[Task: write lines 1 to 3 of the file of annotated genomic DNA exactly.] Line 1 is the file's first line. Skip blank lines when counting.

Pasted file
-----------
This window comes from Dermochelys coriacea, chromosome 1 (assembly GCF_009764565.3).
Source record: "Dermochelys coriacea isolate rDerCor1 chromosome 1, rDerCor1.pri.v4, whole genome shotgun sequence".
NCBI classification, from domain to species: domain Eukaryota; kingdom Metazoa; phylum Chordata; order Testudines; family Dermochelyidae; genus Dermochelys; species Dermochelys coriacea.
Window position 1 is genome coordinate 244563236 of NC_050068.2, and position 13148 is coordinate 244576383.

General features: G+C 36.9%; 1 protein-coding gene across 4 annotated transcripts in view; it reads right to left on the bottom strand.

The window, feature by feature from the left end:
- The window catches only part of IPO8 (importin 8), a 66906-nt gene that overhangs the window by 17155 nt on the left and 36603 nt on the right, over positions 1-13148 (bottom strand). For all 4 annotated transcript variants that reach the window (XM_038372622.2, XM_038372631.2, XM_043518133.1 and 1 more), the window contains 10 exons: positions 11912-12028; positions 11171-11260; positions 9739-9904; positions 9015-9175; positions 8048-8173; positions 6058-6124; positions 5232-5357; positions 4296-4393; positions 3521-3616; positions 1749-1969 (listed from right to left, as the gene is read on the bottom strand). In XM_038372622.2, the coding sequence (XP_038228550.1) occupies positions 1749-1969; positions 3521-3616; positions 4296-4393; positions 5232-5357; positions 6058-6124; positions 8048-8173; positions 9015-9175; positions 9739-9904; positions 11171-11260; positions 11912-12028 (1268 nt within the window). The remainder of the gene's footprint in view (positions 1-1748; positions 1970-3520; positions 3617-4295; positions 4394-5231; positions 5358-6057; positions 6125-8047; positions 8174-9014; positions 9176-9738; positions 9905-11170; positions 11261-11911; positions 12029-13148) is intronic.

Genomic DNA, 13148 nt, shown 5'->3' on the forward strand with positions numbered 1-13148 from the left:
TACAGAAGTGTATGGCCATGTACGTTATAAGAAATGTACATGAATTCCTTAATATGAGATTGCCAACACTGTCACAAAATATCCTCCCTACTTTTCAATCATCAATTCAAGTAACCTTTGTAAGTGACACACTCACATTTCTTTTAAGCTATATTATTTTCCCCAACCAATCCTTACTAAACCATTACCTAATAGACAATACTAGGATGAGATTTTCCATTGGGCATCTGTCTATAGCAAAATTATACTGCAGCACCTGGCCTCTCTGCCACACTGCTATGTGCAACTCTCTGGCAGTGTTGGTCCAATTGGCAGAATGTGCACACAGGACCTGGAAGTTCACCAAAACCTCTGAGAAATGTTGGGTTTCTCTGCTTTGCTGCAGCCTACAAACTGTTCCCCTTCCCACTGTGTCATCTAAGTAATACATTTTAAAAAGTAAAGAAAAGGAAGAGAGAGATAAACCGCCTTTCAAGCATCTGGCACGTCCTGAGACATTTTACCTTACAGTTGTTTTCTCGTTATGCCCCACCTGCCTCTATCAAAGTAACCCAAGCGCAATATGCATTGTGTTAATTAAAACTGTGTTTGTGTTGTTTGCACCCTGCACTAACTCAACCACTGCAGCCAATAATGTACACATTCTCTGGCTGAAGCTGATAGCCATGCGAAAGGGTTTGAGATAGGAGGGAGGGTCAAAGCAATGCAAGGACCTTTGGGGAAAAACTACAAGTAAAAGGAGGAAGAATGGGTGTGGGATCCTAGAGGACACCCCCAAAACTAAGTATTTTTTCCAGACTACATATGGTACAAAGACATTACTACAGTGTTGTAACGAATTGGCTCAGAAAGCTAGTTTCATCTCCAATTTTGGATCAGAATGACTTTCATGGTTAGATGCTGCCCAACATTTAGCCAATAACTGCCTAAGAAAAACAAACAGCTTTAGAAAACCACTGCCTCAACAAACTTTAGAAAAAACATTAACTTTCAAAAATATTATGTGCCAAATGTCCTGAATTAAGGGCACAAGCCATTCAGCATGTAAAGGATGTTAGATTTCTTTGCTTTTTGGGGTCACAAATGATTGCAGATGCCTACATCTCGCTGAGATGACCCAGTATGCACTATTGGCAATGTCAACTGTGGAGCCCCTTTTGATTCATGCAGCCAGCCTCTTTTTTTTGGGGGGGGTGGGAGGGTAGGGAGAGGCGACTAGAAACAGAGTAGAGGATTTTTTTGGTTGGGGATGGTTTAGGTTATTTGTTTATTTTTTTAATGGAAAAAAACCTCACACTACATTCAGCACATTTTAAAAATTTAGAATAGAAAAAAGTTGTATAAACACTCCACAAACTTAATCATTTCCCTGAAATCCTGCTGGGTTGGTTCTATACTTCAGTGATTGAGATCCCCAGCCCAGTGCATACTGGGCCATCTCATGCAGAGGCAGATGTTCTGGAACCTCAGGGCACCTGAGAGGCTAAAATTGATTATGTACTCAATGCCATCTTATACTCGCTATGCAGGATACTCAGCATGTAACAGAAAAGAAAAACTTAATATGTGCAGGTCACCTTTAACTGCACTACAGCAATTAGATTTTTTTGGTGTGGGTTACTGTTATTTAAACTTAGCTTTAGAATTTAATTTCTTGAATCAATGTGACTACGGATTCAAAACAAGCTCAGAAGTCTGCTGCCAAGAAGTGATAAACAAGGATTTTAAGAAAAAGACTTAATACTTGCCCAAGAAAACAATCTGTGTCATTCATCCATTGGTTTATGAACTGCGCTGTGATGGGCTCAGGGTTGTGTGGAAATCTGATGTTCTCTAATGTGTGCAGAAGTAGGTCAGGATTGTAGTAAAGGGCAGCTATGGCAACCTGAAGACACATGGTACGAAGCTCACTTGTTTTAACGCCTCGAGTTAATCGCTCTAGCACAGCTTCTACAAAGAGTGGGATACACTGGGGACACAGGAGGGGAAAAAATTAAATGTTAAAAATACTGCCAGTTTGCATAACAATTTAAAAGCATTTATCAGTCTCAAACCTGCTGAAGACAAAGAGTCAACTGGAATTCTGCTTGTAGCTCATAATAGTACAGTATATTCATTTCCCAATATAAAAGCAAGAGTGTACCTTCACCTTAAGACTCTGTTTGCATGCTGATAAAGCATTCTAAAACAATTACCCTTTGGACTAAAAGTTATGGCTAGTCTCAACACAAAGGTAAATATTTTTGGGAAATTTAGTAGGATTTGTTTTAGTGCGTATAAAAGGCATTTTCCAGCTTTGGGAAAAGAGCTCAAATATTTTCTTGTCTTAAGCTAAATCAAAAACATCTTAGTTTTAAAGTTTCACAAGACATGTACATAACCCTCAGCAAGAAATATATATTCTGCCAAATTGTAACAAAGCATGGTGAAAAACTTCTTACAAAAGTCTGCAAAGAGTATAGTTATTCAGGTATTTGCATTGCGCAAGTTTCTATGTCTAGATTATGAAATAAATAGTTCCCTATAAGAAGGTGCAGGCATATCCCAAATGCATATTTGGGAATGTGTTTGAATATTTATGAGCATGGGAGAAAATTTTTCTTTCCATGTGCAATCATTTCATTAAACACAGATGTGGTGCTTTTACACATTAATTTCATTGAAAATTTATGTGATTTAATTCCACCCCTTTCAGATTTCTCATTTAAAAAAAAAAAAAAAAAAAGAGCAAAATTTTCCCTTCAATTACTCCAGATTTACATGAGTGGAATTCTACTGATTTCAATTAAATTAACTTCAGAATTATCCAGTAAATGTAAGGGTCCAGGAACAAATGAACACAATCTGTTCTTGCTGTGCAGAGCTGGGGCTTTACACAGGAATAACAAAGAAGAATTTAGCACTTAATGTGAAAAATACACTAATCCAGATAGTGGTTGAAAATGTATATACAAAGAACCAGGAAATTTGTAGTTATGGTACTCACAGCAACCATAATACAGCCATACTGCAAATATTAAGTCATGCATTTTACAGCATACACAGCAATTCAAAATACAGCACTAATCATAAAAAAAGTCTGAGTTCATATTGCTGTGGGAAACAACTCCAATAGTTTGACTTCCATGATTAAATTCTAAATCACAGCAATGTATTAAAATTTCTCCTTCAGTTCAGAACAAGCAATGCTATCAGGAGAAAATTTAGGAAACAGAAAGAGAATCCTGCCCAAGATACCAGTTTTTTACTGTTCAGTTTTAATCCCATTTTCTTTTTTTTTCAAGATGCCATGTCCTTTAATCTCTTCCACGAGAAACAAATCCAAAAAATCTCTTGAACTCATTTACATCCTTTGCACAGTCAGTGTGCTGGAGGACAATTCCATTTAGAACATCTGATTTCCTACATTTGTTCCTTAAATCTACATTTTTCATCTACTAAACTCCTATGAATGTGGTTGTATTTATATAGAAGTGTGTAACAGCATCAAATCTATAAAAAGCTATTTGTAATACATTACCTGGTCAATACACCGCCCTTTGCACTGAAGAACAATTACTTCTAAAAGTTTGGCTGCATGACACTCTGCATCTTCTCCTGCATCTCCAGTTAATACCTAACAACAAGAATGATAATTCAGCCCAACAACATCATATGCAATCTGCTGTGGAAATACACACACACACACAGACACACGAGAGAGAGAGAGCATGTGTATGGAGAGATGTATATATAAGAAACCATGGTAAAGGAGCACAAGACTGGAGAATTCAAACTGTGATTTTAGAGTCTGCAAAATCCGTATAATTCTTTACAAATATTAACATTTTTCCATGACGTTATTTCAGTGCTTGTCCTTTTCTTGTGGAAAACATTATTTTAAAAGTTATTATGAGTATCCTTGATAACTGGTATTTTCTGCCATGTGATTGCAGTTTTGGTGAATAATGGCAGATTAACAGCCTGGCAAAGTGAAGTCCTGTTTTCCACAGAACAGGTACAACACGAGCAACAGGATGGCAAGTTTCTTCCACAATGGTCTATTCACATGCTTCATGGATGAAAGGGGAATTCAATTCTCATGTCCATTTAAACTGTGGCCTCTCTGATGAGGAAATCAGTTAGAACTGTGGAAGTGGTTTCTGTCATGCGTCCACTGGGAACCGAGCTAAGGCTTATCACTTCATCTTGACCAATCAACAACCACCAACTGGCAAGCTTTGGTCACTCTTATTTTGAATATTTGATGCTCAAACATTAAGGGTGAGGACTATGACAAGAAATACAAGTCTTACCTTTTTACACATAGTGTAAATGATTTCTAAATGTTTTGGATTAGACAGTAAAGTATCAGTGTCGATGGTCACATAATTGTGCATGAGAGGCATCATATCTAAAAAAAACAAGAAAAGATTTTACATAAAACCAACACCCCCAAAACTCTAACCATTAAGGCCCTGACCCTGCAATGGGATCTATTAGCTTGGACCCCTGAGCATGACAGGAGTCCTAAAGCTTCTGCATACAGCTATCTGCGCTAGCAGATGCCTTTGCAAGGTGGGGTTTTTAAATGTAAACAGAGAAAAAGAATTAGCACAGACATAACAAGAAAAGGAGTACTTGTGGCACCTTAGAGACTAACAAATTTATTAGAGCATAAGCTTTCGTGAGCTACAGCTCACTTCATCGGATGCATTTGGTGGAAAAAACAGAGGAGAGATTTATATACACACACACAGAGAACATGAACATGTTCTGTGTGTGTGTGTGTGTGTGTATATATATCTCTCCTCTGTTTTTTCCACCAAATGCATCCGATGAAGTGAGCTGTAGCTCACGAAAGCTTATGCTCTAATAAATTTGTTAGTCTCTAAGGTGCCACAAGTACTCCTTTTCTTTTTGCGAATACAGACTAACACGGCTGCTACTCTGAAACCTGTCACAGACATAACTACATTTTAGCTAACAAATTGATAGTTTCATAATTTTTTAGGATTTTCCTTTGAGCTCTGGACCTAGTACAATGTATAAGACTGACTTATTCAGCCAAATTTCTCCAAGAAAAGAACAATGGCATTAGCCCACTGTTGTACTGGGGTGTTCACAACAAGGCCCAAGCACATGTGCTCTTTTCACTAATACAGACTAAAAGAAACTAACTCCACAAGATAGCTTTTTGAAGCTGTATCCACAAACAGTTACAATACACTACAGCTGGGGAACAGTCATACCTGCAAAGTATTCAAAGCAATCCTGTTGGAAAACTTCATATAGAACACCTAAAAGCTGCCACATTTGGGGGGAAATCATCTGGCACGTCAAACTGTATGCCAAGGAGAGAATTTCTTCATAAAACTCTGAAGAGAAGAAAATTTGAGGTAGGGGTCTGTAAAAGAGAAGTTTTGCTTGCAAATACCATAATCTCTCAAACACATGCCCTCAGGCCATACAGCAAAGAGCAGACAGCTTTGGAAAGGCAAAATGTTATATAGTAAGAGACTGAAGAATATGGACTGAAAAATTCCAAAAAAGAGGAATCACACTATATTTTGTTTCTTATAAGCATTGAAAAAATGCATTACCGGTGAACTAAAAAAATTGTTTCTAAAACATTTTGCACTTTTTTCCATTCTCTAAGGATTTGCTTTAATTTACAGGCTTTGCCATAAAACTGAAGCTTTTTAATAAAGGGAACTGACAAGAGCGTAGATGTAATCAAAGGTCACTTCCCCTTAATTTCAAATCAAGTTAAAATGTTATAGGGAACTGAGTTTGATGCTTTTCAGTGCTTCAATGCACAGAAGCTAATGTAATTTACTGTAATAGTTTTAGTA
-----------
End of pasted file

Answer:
This window comes from Dermochelys coriacea, chromosome 1 (assembly GCF_009764565.3).
Source record: "Dermochelys coriacea isolate rDerCor1 chromosome 1, rDerCor1.pri.v4, whole genome shotgun sequence".
NCBI classification, from domain to species: domain Eukaryota; kingdom Metazoa; phylum Chordata; order Testudines; family Dermochelyidae; genus Dermochelys; species Dermochelys coriacea.